By Chris Mannara
The impact that the coronavirus pandemic has had on the Archuleta County Sheriff’s Office (ACSO) was provided to the Rotary Club of Pagosa Springs on May 7.
“It’s been extremely hard for us as far as the sheriff’s office, primarily because it’s a pandemic, it’s a health and safety issue,” Sheriff Rich Valdez said. “It’s not like someone is running down the street with a gun. We know where we’d have to go for that.”
The ACSO is in a challenging situation because it is the one who has to enforce any of the public health orders from either Gov. Jared Polis or San Juan Basin Public Health, he explained, adding that it has been a “learning curve” for the ACSO.
Valdez also explained that the ACSO, following the activation of its emergency operations center (EOC), has been involved with multiple other local and regional entities as part of multiagency coordination to discuss best practices in handling the pandemic.
“Everybody played a role and has to play a role in it,” he said. “We put our organization into action and started recognizing the resources that we had available within our community so that we had that opportunity to utilize those resources if needed.”
When a critical incident is started, 90 percent of available resources are put toward that incident in question, Valdez explained, adding that, at a certain point, resources can be expended quickly.
“We didn’t want to get in that position, so what we opted is we started early, we put our resources out there in the front that we knew were available and we pulled everything back that we didn’t have to use until we knew we were going to have to use them if a major surge hit the county,” he said.
At the same time the EOC was activated, the ACSO began practicing social distancing and having staff work from home who could, he explained further.
“We separated individuals, we started wearing face masks, we started sanitizing. We went into schedules way before the orders actually came into effect,” he said. “We wanted to maintain a safe and healthy environment for me and my staff.”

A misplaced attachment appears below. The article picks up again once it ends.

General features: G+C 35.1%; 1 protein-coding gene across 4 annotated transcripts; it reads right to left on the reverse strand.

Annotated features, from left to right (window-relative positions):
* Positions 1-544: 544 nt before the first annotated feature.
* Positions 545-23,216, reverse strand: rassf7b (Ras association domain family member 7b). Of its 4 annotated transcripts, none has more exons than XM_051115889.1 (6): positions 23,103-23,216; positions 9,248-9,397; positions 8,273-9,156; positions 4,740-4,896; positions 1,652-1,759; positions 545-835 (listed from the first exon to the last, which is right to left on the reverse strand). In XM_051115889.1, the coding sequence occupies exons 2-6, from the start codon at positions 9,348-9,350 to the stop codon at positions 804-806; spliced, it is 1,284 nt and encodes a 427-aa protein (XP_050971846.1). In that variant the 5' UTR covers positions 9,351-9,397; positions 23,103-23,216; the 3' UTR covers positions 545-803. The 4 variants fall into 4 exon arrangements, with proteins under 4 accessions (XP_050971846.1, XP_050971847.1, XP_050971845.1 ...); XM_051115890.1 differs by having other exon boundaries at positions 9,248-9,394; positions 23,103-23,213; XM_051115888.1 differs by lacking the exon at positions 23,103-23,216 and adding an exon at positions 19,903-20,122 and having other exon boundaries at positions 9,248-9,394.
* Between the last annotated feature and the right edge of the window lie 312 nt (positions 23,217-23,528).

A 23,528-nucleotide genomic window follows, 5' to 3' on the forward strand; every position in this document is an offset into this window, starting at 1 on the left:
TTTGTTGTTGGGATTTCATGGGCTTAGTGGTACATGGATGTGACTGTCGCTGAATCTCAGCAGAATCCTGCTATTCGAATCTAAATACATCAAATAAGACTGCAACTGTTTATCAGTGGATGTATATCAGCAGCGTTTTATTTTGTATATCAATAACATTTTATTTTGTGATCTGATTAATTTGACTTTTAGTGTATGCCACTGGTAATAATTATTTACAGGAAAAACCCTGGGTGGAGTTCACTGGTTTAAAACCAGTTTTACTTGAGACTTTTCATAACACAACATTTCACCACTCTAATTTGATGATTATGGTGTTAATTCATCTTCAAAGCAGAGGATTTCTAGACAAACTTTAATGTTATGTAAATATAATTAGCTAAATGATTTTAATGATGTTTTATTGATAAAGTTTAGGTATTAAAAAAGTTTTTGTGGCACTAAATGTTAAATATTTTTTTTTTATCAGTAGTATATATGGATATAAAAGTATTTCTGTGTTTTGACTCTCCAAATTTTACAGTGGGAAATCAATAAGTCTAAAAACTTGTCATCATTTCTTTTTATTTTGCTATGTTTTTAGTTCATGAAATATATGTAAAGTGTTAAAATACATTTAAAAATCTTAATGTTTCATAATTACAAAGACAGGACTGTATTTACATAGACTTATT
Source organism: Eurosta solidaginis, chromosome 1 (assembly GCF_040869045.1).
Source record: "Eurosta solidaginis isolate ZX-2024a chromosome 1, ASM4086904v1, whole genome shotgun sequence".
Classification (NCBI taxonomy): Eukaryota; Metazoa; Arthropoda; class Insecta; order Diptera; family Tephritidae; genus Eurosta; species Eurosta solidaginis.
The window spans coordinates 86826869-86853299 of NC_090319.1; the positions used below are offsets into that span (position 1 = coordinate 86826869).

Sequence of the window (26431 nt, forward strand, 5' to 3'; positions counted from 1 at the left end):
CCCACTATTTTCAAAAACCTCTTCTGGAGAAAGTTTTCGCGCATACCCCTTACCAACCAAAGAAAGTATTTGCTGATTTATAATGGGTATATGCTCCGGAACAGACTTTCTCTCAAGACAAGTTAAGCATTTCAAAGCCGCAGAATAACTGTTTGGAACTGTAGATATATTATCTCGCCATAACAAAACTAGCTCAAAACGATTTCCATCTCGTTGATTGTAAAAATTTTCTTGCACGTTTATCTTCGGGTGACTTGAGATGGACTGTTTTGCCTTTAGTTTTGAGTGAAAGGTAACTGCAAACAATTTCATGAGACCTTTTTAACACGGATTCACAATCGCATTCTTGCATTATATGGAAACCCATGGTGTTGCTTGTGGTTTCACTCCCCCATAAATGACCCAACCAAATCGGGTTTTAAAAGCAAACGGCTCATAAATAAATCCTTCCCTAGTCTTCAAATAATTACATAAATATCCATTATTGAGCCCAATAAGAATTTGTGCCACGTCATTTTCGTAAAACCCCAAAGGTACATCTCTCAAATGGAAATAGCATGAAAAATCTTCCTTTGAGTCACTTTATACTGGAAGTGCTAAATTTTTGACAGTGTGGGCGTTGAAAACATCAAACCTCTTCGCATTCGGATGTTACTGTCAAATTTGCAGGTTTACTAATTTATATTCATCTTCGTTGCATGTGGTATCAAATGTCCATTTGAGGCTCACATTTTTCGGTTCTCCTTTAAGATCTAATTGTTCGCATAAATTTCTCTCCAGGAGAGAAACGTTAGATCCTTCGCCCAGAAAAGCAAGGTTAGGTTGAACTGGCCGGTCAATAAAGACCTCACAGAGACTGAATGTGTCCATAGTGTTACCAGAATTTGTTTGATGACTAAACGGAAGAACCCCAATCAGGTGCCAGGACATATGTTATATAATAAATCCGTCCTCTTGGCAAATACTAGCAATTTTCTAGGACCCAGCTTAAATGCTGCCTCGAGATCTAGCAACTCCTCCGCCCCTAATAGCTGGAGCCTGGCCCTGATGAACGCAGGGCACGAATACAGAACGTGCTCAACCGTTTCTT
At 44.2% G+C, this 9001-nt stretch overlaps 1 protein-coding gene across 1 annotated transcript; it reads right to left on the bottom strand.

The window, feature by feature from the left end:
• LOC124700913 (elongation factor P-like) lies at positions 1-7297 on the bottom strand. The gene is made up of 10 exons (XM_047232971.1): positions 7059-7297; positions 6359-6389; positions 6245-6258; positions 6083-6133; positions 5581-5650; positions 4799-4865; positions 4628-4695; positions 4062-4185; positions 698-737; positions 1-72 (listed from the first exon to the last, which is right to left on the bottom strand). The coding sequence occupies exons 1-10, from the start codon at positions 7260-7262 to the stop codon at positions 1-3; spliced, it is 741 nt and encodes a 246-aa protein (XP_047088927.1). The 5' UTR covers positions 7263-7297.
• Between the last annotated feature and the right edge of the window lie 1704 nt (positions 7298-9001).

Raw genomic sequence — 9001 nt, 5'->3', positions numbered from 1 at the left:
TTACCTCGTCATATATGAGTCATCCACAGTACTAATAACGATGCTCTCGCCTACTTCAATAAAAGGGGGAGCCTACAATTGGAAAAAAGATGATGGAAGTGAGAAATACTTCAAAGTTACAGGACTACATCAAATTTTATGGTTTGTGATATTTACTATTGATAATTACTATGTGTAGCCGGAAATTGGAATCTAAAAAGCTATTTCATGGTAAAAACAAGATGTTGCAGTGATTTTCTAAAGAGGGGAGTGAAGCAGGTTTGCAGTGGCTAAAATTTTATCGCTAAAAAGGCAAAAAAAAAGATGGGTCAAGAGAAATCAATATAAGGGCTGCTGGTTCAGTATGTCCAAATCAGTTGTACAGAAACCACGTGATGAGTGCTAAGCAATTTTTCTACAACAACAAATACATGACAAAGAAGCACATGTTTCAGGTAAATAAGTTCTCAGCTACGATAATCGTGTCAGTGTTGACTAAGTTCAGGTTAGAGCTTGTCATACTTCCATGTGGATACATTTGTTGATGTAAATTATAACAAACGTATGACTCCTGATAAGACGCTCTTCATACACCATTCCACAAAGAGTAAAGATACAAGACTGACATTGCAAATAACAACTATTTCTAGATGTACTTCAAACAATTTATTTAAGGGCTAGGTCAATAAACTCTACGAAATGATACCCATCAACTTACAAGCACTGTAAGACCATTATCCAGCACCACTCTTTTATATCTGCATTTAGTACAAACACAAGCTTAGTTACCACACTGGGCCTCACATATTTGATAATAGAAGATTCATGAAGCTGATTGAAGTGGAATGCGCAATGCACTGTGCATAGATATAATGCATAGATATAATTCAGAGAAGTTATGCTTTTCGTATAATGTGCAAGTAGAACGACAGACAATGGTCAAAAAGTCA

The ACSO even began minimizing its self-initiated contacts, Valdez explained further.
Enforcement has also provided its own set of challenges, Valdez added later.
“We are getting inundated with information and some of that information contradicts each other, so we’re in the middle trying to vet those and try to make sure that any information that we get out to the public is the correct information,” he said.
Valdez noted that the ACSO has even received calls that it should shut down the border to New Mexico.
“Obviously that’s not going to happen,” he said. “We’re not going to shut down the borders. We felt that everything was good. Also, we don’t have the authority to shut down borders.”
Archuleta County has done research with San Juan Basin Public Health, but “nothing really definitive” has been found in terms of when there could be a surge of cases locally, Valdez explained.
“I think that’s one of the big reasons why the county commissioners opted to go ahead and follow the governor’s order rather than stay with something more strict, because I don’t think they quite had the data as to whether or not we’re going to have a surge now, or are we going to have a surge in December?” he said.
The ACSO and the county are anticipating a decline in revenue, Valdez noted, adding that the ACSO is on a hiring freeze.
However, the ACSO is doing well and things are “going great,” Valdez explained, adding praise for the citizens of Archuleta County.
“I really believe that by our community coming together and actually honoring the social distancing, and staying at home, and minimizing their contact, and being safe, and washing hands, and wearing masks and doing all that, I think that’s the real big reason why we’re only at eight confirmed cases,” he said. “The more cases that are out there, obviously the harder it’s going to be for us.”
Also at the meeting, Valdez gave an update on the construction of a new jail and when the ACSO will be moving into its new office space at 125 Harman Park Drive.
“We’re happy to announce that they accepted a bid for our new office space,” he said. “The office space construction is in contract right now, and hopefully, they’re getting the order to proceed.”
Valdez noted that the office space construction would take place starting on May 11.
The jail construction was described as being “on track” by Valdez, who added that, as of May 7, the jail was 83.1 percent completed and would be ready by July 10.
Additionally, Valdez explained that when the ACSO moves in to the new facility in July, the ACSO will get acquainted with the new facility and have any requests given to the contractors.
“Once those fixes are done, we will go to a secure,” Valdez said of the facility. “We will start transporting inmates from La Plata County and we will slowly start bringing them back in.”
The process of bringing inmates back into Archuleta County will be a challenge as well, as the ACSO does not want to bring 40 inmates into the county all at once, he explained.
“We will bring them in a couple at a time as we start moving forward,” he said, adding that all inmates would be in the new secure facility by the end of August or the first part of September.
The staffing levels that the ACSO currently has for the jail is going to be a challenge in regard to making sure the ACSO has three detention officers on duty at all times, as well as for the kitchen staff.
“We got to make sure to see how we can get some assistance in some other staffing areas for the kitchen,” he said.